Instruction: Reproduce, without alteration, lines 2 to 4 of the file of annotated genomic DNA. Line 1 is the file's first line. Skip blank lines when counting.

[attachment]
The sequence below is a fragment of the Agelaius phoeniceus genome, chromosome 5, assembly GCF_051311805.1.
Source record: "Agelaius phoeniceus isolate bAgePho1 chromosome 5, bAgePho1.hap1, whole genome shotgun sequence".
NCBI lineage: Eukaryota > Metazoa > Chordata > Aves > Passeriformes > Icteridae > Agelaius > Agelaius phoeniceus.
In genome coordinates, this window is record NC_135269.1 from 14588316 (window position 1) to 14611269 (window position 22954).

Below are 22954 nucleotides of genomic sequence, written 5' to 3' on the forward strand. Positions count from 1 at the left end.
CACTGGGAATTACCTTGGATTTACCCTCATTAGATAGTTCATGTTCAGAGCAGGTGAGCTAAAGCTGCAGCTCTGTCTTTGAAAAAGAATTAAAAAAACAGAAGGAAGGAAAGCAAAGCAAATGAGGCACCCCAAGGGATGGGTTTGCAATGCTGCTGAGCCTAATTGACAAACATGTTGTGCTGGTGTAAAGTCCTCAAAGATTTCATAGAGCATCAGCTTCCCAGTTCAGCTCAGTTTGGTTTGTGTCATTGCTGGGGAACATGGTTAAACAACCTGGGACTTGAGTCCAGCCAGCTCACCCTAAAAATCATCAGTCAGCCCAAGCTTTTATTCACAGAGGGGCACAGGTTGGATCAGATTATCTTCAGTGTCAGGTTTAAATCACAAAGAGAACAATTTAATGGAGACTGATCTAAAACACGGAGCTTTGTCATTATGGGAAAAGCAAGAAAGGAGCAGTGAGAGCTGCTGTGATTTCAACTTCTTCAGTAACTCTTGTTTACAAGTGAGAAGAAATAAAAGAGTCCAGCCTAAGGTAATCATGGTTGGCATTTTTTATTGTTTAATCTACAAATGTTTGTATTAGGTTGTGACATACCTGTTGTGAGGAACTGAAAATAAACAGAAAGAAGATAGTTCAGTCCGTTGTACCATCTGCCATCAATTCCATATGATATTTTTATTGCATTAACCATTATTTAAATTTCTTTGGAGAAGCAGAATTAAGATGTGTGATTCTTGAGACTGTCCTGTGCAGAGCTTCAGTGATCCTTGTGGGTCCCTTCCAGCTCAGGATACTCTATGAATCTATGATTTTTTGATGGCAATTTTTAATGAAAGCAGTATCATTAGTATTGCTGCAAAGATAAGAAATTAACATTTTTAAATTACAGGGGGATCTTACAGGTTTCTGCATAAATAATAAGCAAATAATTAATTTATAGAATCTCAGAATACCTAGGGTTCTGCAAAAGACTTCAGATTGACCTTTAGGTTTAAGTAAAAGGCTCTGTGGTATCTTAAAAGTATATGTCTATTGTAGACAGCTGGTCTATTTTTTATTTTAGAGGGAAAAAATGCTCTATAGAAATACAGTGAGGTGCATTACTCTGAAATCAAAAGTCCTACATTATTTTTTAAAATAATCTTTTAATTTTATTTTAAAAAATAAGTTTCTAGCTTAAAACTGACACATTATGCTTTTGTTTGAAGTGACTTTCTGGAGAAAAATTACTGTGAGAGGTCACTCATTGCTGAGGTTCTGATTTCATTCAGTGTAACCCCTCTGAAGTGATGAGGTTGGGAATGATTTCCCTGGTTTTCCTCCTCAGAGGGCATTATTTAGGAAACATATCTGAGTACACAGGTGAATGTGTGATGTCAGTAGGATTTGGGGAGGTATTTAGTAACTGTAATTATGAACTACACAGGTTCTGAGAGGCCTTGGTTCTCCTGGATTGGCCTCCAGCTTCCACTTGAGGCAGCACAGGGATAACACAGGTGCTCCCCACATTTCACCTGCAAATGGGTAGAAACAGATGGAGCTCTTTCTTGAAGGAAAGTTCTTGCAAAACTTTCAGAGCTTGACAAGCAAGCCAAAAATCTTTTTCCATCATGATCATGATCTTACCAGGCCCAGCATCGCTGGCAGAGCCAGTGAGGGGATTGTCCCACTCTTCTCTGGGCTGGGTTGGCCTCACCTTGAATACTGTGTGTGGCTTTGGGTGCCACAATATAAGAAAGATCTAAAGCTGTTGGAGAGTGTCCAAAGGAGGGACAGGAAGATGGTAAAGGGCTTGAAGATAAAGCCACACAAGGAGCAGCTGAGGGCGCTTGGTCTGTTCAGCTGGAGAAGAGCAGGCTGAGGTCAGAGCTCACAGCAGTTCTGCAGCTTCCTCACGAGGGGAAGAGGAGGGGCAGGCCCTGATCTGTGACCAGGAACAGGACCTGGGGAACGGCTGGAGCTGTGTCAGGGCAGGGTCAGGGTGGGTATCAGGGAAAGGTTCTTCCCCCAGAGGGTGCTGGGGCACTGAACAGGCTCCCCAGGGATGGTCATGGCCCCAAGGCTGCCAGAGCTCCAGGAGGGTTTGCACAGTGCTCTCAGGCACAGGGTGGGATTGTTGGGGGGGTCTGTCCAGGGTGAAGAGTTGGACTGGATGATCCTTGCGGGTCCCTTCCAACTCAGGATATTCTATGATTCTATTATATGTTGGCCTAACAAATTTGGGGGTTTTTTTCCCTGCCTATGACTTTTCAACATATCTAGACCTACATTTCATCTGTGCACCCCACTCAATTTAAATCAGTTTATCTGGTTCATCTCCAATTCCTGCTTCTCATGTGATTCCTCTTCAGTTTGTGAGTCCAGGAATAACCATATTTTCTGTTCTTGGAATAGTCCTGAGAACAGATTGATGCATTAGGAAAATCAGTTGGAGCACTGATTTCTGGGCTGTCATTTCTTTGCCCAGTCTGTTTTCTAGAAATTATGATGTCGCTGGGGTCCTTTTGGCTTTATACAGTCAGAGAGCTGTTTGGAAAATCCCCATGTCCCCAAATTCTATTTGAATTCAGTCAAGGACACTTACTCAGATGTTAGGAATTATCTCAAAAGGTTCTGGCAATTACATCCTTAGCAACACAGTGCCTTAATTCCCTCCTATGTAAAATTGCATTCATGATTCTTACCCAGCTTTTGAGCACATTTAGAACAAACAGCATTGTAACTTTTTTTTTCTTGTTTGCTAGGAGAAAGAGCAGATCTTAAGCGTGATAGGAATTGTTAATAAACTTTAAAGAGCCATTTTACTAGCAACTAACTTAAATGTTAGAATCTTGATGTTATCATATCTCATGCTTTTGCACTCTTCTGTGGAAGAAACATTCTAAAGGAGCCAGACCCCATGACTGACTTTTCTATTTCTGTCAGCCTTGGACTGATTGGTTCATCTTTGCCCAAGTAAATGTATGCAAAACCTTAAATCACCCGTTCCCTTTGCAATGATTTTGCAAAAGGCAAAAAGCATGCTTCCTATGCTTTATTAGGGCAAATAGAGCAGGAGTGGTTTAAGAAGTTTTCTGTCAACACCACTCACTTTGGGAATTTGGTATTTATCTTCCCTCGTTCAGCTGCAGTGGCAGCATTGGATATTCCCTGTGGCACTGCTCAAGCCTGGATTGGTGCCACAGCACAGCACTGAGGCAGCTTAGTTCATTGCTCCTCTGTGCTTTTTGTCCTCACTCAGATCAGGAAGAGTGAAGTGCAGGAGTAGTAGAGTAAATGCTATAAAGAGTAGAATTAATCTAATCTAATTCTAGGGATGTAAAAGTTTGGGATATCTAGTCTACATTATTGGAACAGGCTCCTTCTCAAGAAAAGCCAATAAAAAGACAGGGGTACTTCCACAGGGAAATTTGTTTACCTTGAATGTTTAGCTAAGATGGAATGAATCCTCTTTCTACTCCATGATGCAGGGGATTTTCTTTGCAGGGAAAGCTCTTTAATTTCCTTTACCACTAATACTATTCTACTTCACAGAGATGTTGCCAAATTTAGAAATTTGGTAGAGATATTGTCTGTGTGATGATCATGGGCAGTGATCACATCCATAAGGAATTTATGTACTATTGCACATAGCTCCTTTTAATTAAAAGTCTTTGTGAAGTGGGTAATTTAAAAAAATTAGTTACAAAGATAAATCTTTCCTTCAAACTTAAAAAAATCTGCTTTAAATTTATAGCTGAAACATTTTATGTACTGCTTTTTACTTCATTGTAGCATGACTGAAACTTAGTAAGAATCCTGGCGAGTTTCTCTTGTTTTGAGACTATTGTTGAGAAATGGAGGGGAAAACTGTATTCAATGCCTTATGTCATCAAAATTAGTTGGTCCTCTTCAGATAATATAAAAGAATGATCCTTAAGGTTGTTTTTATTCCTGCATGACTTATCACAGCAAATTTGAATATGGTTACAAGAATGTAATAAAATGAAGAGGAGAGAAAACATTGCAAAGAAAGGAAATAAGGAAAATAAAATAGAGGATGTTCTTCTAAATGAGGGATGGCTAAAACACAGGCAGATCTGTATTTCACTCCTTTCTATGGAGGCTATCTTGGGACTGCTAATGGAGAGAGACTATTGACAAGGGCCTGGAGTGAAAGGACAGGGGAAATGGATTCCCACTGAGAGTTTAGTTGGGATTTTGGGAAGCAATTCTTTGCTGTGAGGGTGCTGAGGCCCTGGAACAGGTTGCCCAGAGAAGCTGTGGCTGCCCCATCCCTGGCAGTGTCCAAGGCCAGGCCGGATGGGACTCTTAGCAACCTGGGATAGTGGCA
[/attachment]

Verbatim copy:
Source record: "Agelaius phoeniceus isolate bAgePho1 chromosome 5, bAgePho1.hap1, whole genome shotgun sequence".
NCBI lineage: Eukaryota > Metazoa > Chordata > Aves > Passeriformes > Icteridae > Agelaius > Agelaius phoeniceus.
In genome coordinates, this window is record NC_135269.1 from 14588316 (window position 1) to 14611269 (window position 22954).